Nebraska State Constitution Article I-9
Bail; fines; imprisonment; cruel and unusual punishment.
All persons shall be bailable by sufficient sureties, except for treason, sexual offenses involving penetration by force or against the will of the victim, and murder, where the proof is evident or the presumption great. Excessive bail shall not be required, nor excessive fines imposed, nor cruel and unusual punishment inflicted.
- Neb. Const. art. I, sec. 9 (1875);
- Amended 1978, Laws 1978, LB 553, sec. 1.
- Note: In Hunt v. Roth, 648 F.2d 1148 (8th Cir. 1981), the court held that the portion of this section denying bail to persons charged with certain sexual offenses is an unconstitutional violation of the Eighth Amendment to the Constitution of the United States. But the order in Hunt v. Roth was vacated and remanded in Murphy v. Hunt, 455 U.S. 478, 102 S. Ct. 1181, 71 L. Ed. 2d 353 (1982) for mootness.
2. Excessive bail
3. Death penalty
4. Fines and punishments
5. Sentences of juveniles
Pursuant to this provision, not all offenses are bailable offenses. State v. Boppre, 234 Neb. 922, 453 N.W.2d 406 (1990).
A constitutional amendment adding first degree sexual assault to offenses for which bail may be denied is constitutional and is not violative of the fourteenth Amendment due process clause of the U.S. Constitution. Parker v. Roth, 202 Neb. 850, 278 N.W.2d 106 (1979).
Denial of bail on murder charge where proof is evident or presumption great is no basis for claim guilty plea involuntary. State v. Hamilton, 187 Neb. 359, 190 N.W.2d 862 (1971).
One charged with first degree murder has no absolute right to bail. State v. Pilgrim, 182 Neb. 594, 156 N.W.2d 171 (1968).
Throughout state history bail has been provided for and favored. State v. Seaton, 170 Neb. 687, 103 N.W.2d 833 (1960).
A fugitive from justice who is in custody by virtue of a rendition warrant issued by the Governor in an extradition proceeding is not entitled to bail pending appeal. In re Application of Campbell, 147 Neb. 382, 23 N.W.2d 698 (1946).
That all persons shall be "bailable by sufficient sureties" is a rule which should apply to one arrested in a "children born out of wedlock" proceeding, as well as to one charged with a felony or misdemeanor. State v. Noxon, 96 Neb. 843, 148 N.W. 903 (1914).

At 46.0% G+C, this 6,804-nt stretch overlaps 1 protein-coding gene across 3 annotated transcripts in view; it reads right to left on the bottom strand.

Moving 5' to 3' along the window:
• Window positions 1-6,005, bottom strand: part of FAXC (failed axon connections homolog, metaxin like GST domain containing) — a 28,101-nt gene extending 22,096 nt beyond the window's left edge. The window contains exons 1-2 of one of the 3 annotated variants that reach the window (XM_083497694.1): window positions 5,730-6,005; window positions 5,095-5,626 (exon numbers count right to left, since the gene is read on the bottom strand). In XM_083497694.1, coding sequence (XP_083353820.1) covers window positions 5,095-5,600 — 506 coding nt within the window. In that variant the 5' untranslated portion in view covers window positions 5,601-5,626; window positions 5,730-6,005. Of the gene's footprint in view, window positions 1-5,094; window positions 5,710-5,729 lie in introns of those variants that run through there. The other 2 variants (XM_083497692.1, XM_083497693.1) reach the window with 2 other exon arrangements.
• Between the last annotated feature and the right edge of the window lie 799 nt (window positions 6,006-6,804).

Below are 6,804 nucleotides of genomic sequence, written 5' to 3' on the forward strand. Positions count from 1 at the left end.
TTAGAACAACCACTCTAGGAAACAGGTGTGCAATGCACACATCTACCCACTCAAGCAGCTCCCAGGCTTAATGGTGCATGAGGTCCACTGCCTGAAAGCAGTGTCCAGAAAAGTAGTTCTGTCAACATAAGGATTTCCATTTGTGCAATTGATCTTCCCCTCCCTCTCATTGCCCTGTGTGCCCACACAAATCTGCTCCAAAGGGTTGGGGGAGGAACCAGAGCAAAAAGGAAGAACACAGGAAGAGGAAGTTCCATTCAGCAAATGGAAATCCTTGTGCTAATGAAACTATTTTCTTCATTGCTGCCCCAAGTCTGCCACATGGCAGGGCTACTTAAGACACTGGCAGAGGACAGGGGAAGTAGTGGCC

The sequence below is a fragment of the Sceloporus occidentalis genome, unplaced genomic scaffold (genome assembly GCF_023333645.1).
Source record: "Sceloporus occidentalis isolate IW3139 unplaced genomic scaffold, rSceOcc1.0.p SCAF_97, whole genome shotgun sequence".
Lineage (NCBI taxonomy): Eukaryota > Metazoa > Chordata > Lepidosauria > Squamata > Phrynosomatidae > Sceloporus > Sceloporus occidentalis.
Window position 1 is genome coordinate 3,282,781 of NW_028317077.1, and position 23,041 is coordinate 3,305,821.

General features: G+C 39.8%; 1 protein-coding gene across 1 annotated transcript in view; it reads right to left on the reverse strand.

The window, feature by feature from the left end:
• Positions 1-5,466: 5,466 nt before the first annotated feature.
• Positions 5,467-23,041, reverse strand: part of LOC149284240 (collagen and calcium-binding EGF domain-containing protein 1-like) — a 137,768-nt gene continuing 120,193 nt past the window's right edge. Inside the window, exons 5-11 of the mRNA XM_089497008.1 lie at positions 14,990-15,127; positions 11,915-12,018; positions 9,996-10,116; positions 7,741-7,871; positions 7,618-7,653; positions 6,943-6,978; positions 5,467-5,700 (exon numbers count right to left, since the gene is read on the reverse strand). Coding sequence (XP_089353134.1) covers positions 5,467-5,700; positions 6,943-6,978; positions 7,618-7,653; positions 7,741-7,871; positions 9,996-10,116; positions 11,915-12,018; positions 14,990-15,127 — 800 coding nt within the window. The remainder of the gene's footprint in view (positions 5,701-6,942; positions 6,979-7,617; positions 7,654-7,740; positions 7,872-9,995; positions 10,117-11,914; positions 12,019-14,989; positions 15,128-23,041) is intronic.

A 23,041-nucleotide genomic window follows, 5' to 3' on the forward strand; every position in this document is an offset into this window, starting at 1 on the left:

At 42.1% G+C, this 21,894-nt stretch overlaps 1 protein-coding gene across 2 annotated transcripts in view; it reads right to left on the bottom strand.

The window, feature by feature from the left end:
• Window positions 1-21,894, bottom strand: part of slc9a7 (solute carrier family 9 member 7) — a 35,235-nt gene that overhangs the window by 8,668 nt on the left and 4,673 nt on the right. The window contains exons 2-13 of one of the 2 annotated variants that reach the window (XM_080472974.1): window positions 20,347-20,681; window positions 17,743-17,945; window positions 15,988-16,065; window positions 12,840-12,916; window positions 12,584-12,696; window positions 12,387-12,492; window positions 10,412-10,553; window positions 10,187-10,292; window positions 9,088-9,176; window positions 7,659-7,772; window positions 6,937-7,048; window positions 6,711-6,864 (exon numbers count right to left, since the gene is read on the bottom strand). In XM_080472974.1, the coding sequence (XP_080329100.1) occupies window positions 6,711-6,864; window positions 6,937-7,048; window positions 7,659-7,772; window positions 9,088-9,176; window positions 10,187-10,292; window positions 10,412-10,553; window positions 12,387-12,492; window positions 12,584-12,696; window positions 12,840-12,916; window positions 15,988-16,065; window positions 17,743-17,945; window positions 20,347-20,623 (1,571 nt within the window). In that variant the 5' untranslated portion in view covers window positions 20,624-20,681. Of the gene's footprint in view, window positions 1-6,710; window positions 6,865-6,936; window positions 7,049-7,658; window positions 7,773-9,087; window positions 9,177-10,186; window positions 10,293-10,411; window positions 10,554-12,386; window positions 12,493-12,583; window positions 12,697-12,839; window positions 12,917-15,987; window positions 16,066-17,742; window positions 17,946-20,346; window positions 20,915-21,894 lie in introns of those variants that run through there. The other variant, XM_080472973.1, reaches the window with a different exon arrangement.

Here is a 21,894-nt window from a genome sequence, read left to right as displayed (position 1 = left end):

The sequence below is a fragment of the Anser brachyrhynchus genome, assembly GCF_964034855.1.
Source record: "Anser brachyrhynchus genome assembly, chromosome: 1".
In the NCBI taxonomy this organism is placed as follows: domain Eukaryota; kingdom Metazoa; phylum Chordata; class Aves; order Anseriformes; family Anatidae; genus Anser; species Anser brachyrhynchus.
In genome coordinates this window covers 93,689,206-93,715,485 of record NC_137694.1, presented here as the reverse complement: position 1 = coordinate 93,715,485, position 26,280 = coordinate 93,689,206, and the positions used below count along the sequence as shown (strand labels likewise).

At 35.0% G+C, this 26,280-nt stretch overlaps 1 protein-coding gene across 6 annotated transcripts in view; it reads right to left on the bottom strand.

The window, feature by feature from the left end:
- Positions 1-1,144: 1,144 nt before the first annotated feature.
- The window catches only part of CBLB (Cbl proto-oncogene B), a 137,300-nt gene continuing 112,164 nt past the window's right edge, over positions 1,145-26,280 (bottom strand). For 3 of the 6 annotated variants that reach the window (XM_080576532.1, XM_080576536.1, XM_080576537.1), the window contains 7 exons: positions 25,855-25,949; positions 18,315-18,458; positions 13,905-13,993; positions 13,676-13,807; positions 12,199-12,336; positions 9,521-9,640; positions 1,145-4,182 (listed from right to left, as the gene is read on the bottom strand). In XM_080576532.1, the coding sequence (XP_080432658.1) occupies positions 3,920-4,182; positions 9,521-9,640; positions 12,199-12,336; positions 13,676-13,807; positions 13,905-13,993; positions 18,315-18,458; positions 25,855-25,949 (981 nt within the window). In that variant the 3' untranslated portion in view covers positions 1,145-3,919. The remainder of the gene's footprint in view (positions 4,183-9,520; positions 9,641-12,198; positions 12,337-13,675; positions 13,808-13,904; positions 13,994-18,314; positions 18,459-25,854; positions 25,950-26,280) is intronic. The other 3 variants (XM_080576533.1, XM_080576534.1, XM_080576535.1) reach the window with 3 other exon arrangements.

The use of term "bail" without limitation or qualification would seem to imply a bail as understood at common law before adoption of Constitution, and the court may admit to bail after sentence and pending appeal. Ford v. State, 42 Neb. 418, 60 N.W. 960 (1894).
2. Excessive bail
The issue of excessiveness of pretrial bail is not reviewable after a conviction and sentence. State v. Harig, 192 Neb. 49, 218 N.W.2d 884 (1974).
Habitual criminal statute does not contravene provision prohibiting excessive bail. Davis v. O'Grady, 137 Neb. 708, 291 N.W. 82 (1940).
Excessive bail is not whether the amount of bail required is high but rather is the bail demanded per se unreasonable and disproportionate to crime charged in indictment. In re Scott, 38 Neb. 502, 56 N.W. 1009 (1893).
Denying bail to persons charged with certain sexual offenses violates the "excessive bail" clause of the eighth amendment of the U.S. Constitution as incorporated in the fourteenth amendment. Hunt v. Roth, 648 F.2d 1148 (8th Cir. 1981).
3. Death penalty
The death penalty is cruel and unusual punishment when imposed on a prisoner whose mental illness makes him or her unable to reach a rational understanding of the reason for his or her execution. State v. Jenkins, 303 Neb. 676, 931 N.W.2d 851 (2019).
Electrocution as an execution method violates the constitutional prohibition against cruel and unusual punishment because it will inflict intolerable pain unnecessary to cause death in enough executions to present a substantial risk that any prisoner will suffer unnecessary and wanton pain in a judicial execution by electrocution. State v. Mata, 275 Neb. 1, 745 N.W.2d 229 (2008).
In a method of execution challenge, "wanton" means that the method itself is inherently cruel. State v. Mata, 275 Neb. 1, 745 N.W.2d 229 (2008).
The death penalty, when properly imposed by a state, does not violate either the 8th or the 14th Amendments to the U.S. Constitution or the state Constitution's proscription against inflicting cruel and unusual punishment. State v. Mata, 275 Neb. 1, 745 N.W.2d 229 (2008).